Avantium’s CEO Ton van Aken said in December 2011: "Our YXY solution for the packaging industry creates a new bio-based plastic with exceptional functional properties at a competitive price. We believe it is economically viable and has a significantly reduced environmental footprint."

"We have already made bottles with exceptional barrier and thermal properties and our production process fits well with existing supply chains," he explained. "We plan to initiate commercial production of PEF in about three to four years."

The BOX collaboration project

PACE 2012 also saw the packaging firms Blue Marlin, Korsnas, HP, AB Graphics and Esko coming together to create and produce an innovative packaging that housed the PACE seminar info pack. The aim of the collaboration was to showcase how the industry’s best practices can be implemented and supported by the latest technology, to drive a more integrated, shorter development process that would pinpoint key areas of packaging innovation.

BM London client consulting director Phillip Stevenson said the project demonstrated the best practices of top industry suppliers working together to drive innovation and produce inspiring and compelling results.

The ‘Box’ was revealed in a presentation on 8 February, the opening day of PACE. Later at the event, the delegates had the opportunity to hold the box in their hands and follow the creation and manufacturing process in a presentation showcasing the workflow process from conception through to finishing.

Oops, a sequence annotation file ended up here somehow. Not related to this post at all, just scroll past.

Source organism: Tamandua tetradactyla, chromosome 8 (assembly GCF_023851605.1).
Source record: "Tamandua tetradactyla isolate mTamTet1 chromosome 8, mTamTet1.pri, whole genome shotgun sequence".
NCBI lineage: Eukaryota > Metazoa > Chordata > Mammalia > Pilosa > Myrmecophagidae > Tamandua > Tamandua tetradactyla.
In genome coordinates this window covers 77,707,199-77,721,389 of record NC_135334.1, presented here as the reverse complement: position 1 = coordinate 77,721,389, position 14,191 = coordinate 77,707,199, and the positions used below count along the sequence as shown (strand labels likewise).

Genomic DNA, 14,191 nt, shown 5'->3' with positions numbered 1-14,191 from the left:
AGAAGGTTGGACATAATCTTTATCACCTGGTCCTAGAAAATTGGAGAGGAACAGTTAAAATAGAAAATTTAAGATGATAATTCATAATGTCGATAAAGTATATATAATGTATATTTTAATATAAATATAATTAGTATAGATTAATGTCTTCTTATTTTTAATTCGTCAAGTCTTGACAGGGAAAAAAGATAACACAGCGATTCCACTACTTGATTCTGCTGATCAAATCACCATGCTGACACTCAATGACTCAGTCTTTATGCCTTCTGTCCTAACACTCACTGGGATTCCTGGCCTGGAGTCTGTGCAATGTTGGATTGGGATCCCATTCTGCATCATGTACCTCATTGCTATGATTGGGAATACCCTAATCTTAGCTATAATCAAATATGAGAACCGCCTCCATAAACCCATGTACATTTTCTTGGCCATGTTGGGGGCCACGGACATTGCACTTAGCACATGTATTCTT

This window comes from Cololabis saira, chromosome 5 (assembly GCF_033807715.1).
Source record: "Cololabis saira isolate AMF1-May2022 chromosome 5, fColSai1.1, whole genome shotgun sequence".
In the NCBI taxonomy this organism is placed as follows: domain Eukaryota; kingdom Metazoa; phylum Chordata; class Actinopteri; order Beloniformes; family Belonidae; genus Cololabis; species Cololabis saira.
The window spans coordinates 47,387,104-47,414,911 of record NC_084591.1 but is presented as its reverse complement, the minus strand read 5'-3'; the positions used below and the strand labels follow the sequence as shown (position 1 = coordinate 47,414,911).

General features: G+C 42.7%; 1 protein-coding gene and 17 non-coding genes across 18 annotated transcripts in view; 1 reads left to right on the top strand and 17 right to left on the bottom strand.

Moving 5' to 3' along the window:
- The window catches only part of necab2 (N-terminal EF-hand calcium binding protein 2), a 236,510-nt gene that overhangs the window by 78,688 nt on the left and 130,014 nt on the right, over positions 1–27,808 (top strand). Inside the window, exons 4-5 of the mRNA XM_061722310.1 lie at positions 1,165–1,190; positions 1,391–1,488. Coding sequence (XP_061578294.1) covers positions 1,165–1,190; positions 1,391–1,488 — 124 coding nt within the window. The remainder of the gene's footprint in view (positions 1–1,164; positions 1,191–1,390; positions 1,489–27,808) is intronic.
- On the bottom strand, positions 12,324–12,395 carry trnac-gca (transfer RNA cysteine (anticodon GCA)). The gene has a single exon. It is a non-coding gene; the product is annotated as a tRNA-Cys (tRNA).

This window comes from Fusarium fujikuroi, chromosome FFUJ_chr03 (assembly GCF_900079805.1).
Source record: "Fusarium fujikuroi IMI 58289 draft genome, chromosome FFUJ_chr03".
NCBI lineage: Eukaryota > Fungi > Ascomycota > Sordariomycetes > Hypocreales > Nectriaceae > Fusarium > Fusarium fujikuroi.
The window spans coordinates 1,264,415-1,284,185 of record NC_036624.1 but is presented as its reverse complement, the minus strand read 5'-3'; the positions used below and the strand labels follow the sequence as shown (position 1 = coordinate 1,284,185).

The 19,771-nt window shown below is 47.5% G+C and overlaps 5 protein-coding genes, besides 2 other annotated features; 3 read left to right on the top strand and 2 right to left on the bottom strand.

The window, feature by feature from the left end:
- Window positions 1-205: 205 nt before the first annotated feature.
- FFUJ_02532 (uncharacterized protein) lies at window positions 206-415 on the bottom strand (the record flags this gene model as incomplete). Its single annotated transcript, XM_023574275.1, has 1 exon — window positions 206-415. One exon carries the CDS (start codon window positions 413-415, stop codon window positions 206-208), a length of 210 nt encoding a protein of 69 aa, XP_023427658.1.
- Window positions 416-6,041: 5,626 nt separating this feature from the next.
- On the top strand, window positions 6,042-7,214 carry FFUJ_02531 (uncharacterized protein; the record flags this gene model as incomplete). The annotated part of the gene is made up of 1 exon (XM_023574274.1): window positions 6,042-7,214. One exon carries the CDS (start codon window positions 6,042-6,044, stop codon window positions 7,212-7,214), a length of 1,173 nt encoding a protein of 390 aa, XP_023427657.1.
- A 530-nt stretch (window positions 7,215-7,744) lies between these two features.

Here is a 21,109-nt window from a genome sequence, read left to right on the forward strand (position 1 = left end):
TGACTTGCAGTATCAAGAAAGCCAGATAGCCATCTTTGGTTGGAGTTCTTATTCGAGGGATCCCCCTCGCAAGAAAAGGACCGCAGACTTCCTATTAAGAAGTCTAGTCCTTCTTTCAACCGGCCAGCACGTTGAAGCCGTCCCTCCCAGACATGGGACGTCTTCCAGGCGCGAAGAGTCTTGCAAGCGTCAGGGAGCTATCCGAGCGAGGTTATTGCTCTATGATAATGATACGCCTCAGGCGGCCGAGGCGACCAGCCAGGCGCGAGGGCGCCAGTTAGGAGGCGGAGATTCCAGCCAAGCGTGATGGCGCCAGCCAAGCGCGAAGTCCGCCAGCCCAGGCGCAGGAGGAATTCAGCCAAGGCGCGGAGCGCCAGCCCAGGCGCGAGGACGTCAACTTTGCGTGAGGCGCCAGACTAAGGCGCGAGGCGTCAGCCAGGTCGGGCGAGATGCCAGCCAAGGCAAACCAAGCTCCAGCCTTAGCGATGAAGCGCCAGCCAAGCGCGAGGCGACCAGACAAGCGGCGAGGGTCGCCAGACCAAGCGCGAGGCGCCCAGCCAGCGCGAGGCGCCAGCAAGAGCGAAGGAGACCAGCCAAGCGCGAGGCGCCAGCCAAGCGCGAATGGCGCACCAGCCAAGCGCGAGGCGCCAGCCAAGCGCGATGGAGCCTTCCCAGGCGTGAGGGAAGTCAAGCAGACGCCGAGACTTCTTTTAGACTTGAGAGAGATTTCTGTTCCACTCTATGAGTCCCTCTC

The emphasis was on digital, lean manufacturing processes, enabling innovation, combining to produce a unique piece with some outstanding features.

Looking towards 2013

"PACE 2012 made it its main objective to forecast and present some of the key trends of packaging across FMCG to 2020."

Looking ahead to the upcoming year, PACE organisers take on the topic of the currently miserable economic climate and ask the question if packaging companies can blindly trust their converters and current supplier base.

According to the organisers, there is an increasing pressure to meet the requirements of an ever more sophisticated consumer and to balance them with sustainability and price.

These are some of the issues going to be discussed at the next annual PACE forum, taking place in Prague, Czech Republic, on 13 to 15 February 2013. It will once more support vital communication and encourage a collaborative approach to innovation between the international packaging communities.

Most importantly however, delegates will again have the unique opportunity to hear the stories behind different companies all along the packaging supply chain, as HAVI Global Solutions vice president of innovations Harry Epstein said at the PACE 2012 event.


Upcoming PACE events:

PACE USA, 23-25 May 2012, Miami, US

PACE Asia, 6-8 November 2012, Shanghai, China

PACE Europe, 13-15 February 2013, Prague, Czech Republic